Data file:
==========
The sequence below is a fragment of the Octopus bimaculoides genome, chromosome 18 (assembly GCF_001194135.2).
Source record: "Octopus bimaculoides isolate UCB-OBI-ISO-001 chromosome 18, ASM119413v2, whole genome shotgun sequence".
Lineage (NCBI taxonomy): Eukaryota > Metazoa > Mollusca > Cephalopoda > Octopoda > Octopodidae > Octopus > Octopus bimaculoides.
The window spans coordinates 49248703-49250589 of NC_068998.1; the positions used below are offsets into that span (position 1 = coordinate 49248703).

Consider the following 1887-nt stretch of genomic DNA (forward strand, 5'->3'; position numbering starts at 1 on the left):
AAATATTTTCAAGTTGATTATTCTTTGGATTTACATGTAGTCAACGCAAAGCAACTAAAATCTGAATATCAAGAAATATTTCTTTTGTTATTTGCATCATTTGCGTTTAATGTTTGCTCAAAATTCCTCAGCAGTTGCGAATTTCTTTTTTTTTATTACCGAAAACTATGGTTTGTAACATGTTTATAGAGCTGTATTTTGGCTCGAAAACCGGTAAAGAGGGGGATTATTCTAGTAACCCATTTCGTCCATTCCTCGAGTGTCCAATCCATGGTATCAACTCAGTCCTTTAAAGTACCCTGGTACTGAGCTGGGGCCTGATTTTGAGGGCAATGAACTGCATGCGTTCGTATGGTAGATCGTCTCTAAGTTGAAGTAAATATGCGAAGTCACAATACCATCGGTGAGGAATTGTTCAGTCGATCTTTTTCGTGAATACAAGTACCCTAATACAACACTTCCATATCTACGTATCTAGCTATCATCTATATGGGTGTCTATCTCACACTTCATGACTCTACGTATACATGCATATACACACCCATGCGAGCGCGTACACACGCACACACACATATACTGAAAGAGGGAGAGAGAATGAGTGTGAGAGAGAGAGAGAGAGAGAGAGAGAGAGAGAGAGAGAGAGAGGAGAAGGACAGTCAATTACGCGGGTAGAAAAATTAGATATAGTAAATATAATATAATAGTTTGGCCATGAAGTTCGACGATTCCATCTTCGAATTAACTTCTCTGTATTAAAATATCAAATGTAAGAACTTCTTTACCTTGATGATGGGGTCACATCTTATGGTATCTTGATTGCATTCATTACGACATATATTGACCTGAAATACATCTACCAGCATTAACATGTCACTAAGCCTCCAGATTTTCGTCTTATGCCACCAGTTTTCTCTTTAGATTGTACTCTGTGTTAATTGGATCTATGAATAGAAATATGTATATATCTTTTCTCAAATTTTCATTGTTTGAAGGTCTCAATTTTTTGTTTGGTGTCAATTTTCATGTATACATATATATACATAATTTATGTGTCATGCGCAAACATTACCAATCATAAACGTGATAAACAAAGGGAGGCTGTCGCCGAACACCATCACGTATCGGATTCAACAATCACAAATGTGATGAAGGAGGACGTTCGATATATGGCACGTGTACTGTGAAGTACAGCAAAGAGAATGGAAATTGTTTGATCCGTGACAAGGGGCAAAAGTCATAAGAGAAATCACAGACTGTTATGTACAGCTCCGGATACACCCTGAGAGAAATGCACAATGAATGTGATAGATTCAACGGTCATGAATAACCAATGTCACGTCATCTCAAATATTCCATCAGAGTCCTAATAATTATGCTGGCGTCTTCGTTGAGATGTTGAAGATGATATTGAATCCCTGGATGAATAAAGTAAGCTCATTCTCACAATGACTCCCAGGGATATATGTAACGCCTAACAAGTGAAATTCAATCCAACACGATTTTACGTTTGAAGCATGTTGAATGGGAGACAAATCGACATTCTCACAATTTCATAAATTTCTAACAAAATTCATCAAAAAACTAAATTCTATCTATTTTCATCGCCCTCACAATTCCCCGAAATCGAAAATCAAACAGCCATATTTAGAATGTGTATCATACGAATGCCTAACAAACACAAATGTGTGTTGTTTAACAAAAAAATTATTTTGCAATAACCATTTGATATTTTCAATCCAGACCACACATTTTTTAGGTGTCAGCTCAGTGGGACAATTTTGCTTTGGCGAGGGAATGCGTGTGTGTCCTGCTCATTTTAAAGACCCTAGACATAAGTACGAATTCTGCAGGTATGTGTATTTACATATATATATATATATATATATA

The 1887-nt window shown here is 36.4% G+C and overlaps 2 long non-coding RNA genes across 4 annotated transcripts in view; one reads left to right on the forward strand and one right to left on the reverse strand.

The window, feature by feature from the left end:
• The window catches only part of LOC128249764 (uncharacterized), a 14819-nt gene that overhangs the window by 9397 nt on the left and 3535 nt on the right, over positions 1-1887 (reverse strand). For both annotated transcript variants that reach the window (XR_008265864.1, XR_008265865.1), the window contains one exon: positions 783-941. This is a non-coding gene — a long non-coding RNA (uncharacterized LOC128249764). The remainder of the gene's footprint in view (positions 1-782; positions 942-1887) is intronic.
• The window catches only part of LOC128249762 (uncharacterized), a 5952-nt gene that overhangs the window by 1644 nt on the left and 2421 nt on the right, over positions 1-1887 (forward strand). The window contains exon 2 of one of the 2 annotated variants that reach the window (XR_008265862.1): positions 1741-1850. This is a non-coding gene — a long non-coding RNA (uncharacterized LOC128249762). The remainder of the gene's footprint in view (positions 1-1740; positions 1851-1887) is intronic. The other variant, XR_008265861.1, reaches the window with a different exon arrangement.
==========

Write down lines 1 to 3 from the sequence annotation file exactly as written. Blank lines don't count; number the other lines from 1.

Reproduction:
The sequence below is a fragment of the Octopus bimaculoides genome, chromosome 18 (assembly GCF_001194135.2).
Source record: "Octopus bimaculoides isolate UCB-OBI-ISO-001 chromosome 18, ASM119413v2, whole genome shotgun sequence".
Lineage (NCBI taxonomy): Eukaryota > Metazoa > Mollusca > Cephalopoda > Octopoda > Octopodidae > Octopus > Octopus bimaculoides.